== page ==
fables and folktales
Dockery, Ruth M
I already have a copy of this book in the collection. I was ready to consign this copy to the Collection of Extras when I noticed the different cataloguing information on the verso of the title-page. This may actually be an earlier edition or printing than that, since it offers Cataloguing in Publication. So I keep it in the collection. As I mention there, this is a verbose approach to fables; almost all the stories are two pages long. I find all the italicized words bothersome; they are the vocables to be boosted. The fables at times seem stretched in the direction of the vocabulary to be covered. The stories are numbered in the T of C but not in the book. There is, strangely, almost no framework help here, like an introduction or commentary. Fables occur in #1-5, 9, 11, 15, 17, 20-39, and 61-72. From #73 on, the young reader is treated to Robin Hood. Differently told: A fly instead of a grasshopper argues with the ants (the traditional story returns on 42). The Lion, the Fox, and the Beasts (73) has the animals coming in alphabetical order. The town mouse whispers to the farm mouse as soon as they enter his very modern house. SW (54-55) is mistold. The golden eggs (58-9) occasion disagreement between the man and his wife. The milkmaid (64-5) asks advice along the road. She later hits her toe on a stone. Long telling seems to help stories like The Hares and the Frogs (68) and The Miser and His Gold (70). Black-and-brown illustrations throughout. The printing and year information is on the binding edge of the last page of print. This copy has an injured back cover.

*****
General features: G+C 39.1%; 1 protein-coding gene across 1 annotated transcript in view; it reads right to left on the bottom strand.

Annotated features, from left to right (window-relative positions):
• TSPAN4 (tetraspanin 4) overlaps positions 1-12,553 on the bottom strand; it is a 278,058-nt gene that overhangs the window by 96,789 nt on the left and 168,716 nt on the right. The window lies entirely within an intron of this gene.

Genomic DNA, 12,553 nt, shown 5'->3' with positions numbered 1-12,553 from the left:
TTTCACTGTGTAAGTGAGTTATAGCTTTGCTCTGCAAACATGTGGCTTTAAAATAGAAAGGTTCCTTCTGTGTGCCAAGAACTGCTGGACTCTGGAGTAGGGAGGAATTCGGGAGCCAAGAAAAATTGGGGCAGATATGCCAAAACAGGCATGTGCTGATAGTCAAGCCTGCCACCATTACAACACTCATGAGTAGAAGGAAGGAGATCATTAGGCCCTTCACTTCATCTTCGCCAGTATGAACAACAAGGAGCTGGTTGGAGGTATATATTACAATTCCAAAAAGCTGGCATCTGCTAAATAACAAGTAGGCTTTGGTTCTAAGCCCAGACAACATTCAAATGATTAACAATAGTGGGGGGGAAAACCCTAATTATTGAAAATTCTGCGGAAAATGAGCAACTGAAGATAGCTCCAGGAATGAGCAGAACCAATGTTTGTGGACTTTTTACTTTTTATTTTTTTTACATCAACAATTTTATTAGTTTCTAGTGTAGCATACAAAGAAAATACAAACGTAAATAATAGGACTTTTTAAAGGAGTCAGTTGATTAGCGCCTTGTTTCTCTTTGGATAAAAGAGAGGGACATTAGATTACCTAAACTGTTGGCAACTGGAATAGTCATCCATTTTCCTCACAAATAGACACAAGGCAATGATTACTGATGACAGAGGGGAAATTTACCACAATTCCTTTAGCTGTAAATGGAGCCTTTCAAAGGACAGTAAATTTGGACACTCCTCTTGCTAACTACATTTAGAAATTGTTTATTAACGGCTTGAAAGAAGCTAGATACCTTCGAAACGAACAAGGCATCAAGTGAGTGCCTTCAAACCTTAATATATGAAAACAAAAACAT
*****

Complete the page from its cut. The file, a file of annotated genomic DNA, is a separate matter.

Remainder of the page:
Webster Division, McGraw-Hill Book Company